Original Research ARTICLE
Mucosal-Associated Invariant T Cells Expressing the TRAV1-TRAJ33 Chain Are Present in Pigs
- 1State Key Laboratory of Veterinary Etiological Biology, Key Laboratory of Veterinary Parasitology of Gansu Province, Lanzhou Veterinary Research Institute, Chinese Academy of Agricultural Sciences, Lanzhou, China
- 2Jiangsu Co-innovation Center for Prevention and Control of Animal Infectious Diseases and Zoonoses, Yangzhou, China
- 3State Key Laboratory of Veterinary Etiological Biology, Lanzhou Veterinary Research Institute, Chinese Academy of Agricultural Sciences, Lanzhou, China
Mucosal-associated invariant T (MAIT) cells are a subpopulation of evolutionarily conserved innate-like T lymphocytes bearing invariant or semi-invariant TCRα chains paired with a biased usage of TCRβ chains and restricted by highly conserved monomorphic MHC class I-like molecule, MR1. Consistent with their phylogenetically conserved characteristics, MAIT cells have been implicated in host immune responses to microbial infections and non-infectious diseases, such as tuberculosis, typhoid fever, and multiple sclerosis. To date, MAIT cells have been identified in humans, mice, cows, sheep, and several non-human primates, but not in pigs. Here, we cloned porcine MAIT (pMAIT) TCRα sequences from PBMC cDNA, and then analyzed the TCRβ usage of pMAIT cells expressing the TRAV1-TRAJ33 chain, finding that pMAIT cells use a limited array of TCRβ chains (predominantly TRBV20S and TRBV29S). We estimated the frequency of TRAV1-TRAJ33 transcripts in peripheral blood and tissues, demonstrating that TRAV1-TRAJ33 transcripts are expressed in all tested tissues. Analysis of the expression of TRAV1-TRAJ33 transcripts in three T-cell subpopulations from peripheral blood and tissues showed that TRAV1-TRAJ33 transcripts can be expressed by CD4+CD8−, CD8+CD4−, and CD4−CD8− T cells. Using a single-cell PCR assay, we demonstrated that pMAIT cells with the TRAV1-TRAJ33 chain express cell surface markers IL-18Rα, IL-7Rα, CCR9, CCR5, and/or CXCR6, and transcription factors PLZF, and T-bet and/or RORγt. In conclusion, pMAIT cells expressing the TRAV1-TRAJ33 chain have characteristics similar to human and mouse MAIT cells, further supporting the idea that the pig is an animal model for investigating MAIT cell functions in human disease.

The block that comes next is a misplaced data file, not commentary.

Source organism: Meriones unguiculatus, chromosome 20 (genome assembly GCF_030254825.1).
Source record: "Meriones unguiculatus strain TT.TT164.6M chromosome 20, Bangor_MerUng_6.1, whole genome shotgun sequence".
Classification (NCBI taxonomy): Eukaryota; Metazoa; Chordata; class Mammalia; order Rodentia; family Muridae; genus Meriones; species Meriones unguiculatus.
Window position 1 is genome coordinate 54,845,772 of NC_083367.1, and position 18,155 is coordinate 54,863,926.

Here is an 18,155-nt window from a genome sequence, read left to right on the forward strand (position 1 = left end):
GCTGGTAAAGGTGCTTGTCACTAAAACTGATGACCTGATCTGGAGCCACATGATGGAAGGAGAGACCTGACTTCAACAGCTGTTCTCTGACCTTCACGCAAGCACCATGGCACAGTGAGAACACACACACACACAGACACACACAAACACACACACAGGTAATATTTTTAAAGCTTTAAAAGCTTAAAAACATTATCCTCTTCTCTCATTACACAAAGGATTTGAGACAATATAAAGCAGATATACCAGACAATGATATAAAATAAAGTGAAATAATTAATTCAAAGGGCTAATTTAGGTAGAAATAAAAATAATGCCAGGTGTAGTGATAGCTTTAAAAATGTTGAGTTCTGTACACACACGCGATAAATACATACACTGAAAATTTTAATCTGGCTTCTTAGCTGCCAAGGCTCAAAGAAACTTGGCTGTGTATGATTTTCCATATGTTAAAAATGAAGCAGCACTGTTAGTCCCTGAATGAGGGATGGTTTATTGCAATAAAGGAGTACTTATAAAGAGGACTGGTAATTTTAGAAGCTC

T lymphocytes, consisting of conventional and unconventional T cells, play vital roles in immune responses. The two arms of the immune response, the innate and adaptive immune systems, which are distinct but interacting, respond to invading pathogens through innate immune cells or conventional B and T cells, respectively (1–3). Apart from these effector cells, there is an additional group of T cells that have both innate and adaptive properties, known as unconventional or innate-like T cells (2–4). These cells recognize non-peptide antigens presented by non-polymorphic major histocompatibility complex (MHC) molecules, and have larger clonal sizes than conventional T cells (2, 3, 5). There are two distinct subsets of innate-like T cells with a semi-invariant αβ TCR that have potential roles in combating microbial infections and chronic diseases. Invariant natural killer T (iNKT) cells constitute one subset, and mucosal-associated invariant T (MAIT) cells are the other.